Can We Redefine Productivity and Still Get Results?


When quarantine slowed down the world, I found myself asking:
Does constantly hustling mean you'll find success?

I don’t think “silver lining” is the right word when thinking about anything coming out of the Pandemic of 2020. When so many people have felt so much uncertainty, loss of income and employment, pain and death, it’s not right to pull away from that reality. But I can’t help being an optimist and I find myself wanting so badly to find joy even amidst the pain. 

For me, in March of 2020, I found something I wasn't expecting. And that was redefining my relationship with time.

I was FIVE days away from filming a series that I had spent three years developing. We were in full Go Go GO mode. We were finally doing it! And then, all of a sudden, we weren’t. Locations were closing, actors dropping out and there was more and more panic as lockdown hit. 

As a producer, I produce things. I make things happen. I do. But I could not control this fire. And so, in March, after our production shut down with no end in sight to reschedule, I went into a depression of sorts. A sudden come-down. I’m pretty sure that all bridges go through this after their wedding day. They plan for months, sometimes years, for ONE day…and then it’s over.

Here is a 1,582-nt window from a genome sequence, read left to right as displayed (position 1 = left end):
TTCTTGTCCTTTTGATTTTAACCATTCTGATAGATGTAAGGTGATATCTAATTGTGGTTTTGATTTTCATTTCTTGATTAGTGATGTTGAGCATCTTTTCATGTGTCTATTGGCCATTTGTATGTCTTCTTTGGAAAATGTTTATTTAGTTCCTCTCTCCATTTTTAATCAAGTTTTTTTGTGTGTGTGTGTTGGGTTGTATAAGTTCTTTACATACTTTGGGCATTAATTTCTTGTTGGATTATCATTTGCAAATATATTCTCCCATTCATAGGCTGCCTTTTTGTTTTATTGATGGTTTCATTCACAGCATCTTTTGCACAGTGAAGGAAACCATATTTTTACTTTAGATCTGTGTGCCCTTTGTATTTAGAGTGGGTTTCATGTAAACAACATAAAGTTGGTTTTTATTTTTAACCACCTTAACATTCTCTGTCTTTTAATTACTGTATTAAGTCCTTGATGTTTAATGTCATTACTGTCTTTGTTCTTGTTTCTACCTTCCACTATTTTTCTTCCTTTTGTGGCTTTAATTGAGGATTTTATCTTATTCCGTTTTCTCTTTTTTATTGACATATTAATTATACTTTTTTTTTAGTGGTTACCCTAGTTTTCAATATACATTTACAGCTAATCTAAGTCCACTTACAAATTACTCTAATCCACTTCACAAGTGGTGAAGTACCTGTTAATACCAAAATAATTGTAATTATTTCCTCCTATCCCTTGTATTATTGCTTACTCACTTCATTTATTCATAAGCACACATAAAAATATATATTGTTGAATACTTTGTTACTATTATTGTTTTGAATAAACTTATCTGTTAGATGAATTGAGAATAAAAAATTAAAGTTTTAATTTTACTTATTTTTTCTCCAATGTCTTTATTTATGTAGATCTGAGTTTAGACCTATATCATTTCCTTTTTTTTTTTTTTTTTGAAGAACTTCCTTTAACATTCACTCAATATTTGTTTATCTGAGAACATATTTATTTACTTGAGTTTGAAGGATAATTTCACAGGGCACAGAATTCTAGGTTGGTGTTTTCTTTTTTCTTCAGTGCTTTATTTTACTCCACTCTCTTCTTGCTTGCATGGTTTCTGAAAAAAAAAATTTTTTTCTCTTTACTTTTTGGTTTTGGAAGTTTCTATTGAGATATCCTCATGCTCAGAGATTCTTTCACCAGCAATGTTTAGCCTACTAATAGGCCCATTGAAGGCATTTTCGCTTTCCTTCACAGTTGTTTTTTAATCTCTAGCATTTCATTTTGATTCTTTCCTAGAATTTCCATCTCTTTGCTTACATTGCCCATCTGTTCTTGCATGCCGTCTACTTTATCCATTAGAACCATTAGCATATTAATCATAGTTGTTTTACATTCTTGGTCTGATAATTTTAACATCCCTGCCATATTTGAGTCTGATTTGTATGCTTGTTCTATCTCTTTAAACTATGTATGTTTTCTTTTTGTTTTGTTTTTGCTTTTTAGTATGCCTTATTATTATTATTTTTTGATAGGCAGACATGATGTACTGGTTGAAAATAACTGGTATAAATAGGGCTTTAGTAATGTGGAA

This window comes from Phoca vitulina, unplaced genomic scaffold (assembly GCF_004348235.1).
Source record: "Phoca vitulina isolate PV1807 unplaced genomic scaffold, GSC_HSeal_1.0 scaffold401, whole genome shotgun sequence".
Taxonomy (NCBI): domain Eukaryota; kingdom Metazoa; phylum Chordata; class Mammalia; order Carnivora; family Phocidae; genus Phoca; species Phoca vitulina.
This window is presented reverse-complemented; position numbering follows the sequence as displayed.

Well mine was over before I got started. 

I remember for a few weeks, I didn’t want to do anything! I slumped around. I let me kids hang all over me. I was not motivated. 

Then, I went through a different grieving period. 

I remember telling my Mastermind group of industry women, “I’m not even sure I want to be in this business anymore.” My brilliant, patient director friend smiled knowingly at me. “Do whatever your body and mind want to do right now. Lean in to it fully and see what happens,” she said. 

So I did. I wanted nothing to do with filming, writing, acting, directing, or producing. I didn’t even want to watch TV.

I found myself wanting to work with my hands.

I wanted to dig up dirt in my backyard and build a firepit. I planted raspberry and blueberry bushes, a pear tree and herbs. I wanted to paint unfinished projects like my porch, my deck, the trim in my living room and my bedroom walls. I wanted to tire myself out physically. I wanted nothing to do with the entertainment industry. 

And then one night my husband and I were sitting on the couch, after putting the kids to sleep, and we were…peaceful. 

“I kinda like this,” I confessed. “What if I don’t want quarantine to end?” 

He started to laugh guiltily, “I know!” he said. “What does that say about us?”

At the time, I wasn’t sure what that said about us. But, looking back, I know we had tapped into something very special: 

I was caught up in doing, doing, doing versus just being.

For the first time in a LOOOONG time, (probably my entire adult life,) I have been chasing. 

I’ve been chasing dreams and a life that I imagined. I’ve been hustling. I’ve been networking. I’ve been performing shows. I’ve been attending my friend’s shows. I’ve been invited to thousand of events and industry panels, dinners, festivals, groups, parties. Even when I choose one event, there are dozens of other events I am missing because of that choice. I’m getting home late, leaving early or going out in the evening. 

But in the spring of 2020, I had none of that. Nada. NOTHING.